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The richest team in the world gets relegated

Newcastle was a mess long before Saudi Arabia's sovereign wealth fund bankrolled the club, and some January reinforcements are to be expected as a result of its financial standing (Kieran Trippier is reportedly on the way). But one solitary win halfway through the Premier League season doesn't leave the Magpies with a whole lot of wiggle room for the remaining 19 games, and it's quite likely that, barring an incredible turnaround in form, Newcastle will head down to the Championship, leaving the world's richest club in a second-tier league.

Mbappé to Real Madrid, Haaland to Man City

Kylian Mbappé has made no secret of his desire to play for Real Madrid, and with his PSG contract expiring at the end of the season, he's poised to go there without a fee. He can technically sign a pre-contract there now, but he has already shut down any notion that would occur, pledging to give his all to PSG. It doesn't help matters that PSG drew Real Madrid in the Champions League round of 16, making for an awkward yet compelling narrative to kick off the knockout stage. PSG could still convince Mbappé to stay, of course, but if his sights are that set on fulfilling his Madrid dream, then that's going to be that.

The real summer sweepstakes involves Erling Haaland and his future. There is no shortage of suitors for the 21-year-old, whose contract with Borussia Dortmund reportedly includes an exit clause fee that is considerably less than what the Norwegian would command on the open market. It's no secret that Man City desires a star center forward, as last summer's pursuit of Harry Kane showed, and it's also no secret that Haaland's father previously played for Man City. Not that City necessarily needed to free up funds to afford his purchase, but the sale of Ferran Torres to Barcelona gives the Premier League power even more financial flexibility to add a leading stallion to its stable of attacking talents.

Angel City and San Diego will both make the NWSL playoffs

The two new franchises are poised to enter the league with a splash. Angel City's spine is set with the acquisitions of Christen Press, Julie Ertz and Sarah Gorden. Meanwhile, San Diego Wave FC will be led by the steady hand of manager Casey Stoney and be marshaled by U.S. stars Alex Morgan and Abby Dahlkemper and backstopped by the reliable Kailen Sheridan. There's still plenty of roster-building to be done, but there's a lot to like about how the two California franchises have gone about their business. With the Chicago Red Stars losing key talents, Sky Blue skewing older, OL Reign yet to bring back and/or replace its loan stars from a season ago and the North Carolina Courage caught in the middle of rebuilding and reloading, there are playoff teams from 2021 who could quite easily take steps back, allowing the expansion sides to thrive from the start.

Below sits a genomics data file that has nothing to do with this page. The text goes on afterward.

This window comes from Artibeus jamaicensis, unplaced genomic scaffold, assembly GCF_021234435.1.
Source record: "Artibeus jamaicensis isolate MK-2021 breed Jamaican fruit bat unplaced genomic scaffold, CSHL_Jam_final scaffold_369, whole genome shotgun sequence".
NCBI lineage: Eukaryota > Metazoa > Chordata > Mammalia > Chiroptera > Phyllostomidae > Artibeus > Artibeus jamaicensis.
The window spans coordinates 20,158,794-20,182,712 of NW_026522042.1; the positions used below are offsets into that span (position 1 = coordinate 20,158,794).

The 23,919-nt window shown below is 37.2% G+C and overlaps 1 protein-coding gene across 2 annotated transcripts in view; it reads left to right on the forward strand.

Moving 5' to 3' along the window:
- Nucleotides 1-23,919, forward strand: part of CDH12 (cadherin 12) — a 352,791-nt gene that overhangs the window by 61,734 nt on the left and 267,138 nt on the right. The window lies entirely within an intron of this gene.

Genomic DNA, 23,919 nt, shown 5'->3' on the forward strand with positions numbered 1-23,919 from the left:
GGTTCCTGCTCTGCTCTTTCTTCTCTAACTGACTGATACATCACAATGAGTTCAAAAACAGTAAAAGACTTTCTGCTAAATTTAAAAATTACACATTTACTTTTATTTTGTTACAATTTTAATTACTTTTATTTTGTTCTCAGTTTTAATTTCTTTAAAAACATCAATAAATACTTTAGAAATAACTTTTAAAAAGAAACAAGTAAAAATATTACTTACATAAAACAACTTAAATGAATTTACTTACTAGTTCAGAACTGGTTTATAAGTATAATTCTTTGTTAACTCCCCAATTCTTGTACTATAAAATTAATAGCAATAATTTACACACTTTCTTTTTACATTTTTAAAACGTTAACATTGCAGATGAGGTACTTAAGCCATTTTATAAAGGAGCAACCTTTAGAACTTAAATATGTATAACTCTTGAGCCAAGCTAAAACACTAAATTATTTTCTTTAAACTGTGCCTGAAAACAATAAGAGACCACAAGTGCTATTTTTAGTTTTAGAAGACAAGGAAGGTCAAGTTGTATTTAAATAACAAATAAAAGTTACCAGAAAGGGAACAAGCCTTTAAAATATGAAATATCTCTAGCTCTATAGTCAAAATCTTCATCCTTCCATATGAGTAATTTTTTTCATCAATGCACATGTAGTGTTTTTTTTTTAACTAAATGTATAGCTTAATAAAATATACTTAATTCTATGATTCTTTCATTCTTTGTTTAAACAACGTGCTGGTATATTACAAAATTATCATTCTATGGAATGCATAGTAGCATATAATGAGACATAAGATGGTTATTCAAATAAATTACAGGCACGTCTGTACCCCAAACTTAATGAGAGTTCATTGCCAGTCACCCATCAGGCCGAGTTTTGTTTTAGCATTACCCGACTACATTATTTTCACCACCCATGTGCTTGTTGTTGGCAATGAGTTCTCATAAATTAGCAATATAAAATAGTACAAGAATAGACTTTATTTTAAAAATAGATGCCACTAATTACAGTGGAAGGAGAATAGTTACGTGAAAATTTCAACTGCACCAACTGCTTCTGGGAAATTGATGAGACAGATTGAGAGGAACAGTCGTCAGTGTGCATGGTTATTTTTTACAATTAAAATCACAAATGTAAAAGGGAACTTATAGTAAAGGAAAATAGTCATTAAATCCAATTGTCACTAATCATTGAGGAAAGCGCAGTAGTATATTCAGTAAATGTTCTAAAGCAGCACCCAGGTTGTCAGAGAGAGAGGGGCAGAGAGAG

Daryl Dike will outscore Ricardo Pepi for the remainder of their respective seasons

The two young U.S. forwards have left MLS for clubs overseas at the start of the January transfer window, and while Pepi is currently the brighter star from a national team standpoint, Dike will enjoy more immediate success on the club level. The factors add up in Dike's favor. Now at West Brom, he's playing for a manager he knows in a league he knows after his loan stint at Barnsley last season. Pepi should require a bit more of an acclimation period, and from a pure numbers and volume standpoint, West Brom has more games between now and the end of the season. It'll do little to diminish Pepi's USMNT standing, however.

The biennial World Cup won't come to pass...yet

There's no guarantee that decisions on FIFA's push for men's and women's biennial World Cups will come down in 2022, but the subplot will continue to be a dominant story in the sport for the next 12 months. The next meeting where increasing the frequency of World Cups will be publicly discussed will come in March, but with federations, confederations, clubs, managers and star players—Mbappé is the most recent example—speaking out against it, the opposition and resistance will hold firm and delay any resolution while a compromise that suits all parties is concocted.

Lightning round: League/competition champions

Africa Cup of Nations: Algeria

Champions League: Manchester City

Women's Champions League: Barcelona

La Liga: Real Madrid

Ligue 1: PSG

Bundesliga: Bayern Munich

Serie A: Inter Milan

Concacaf Champions League: León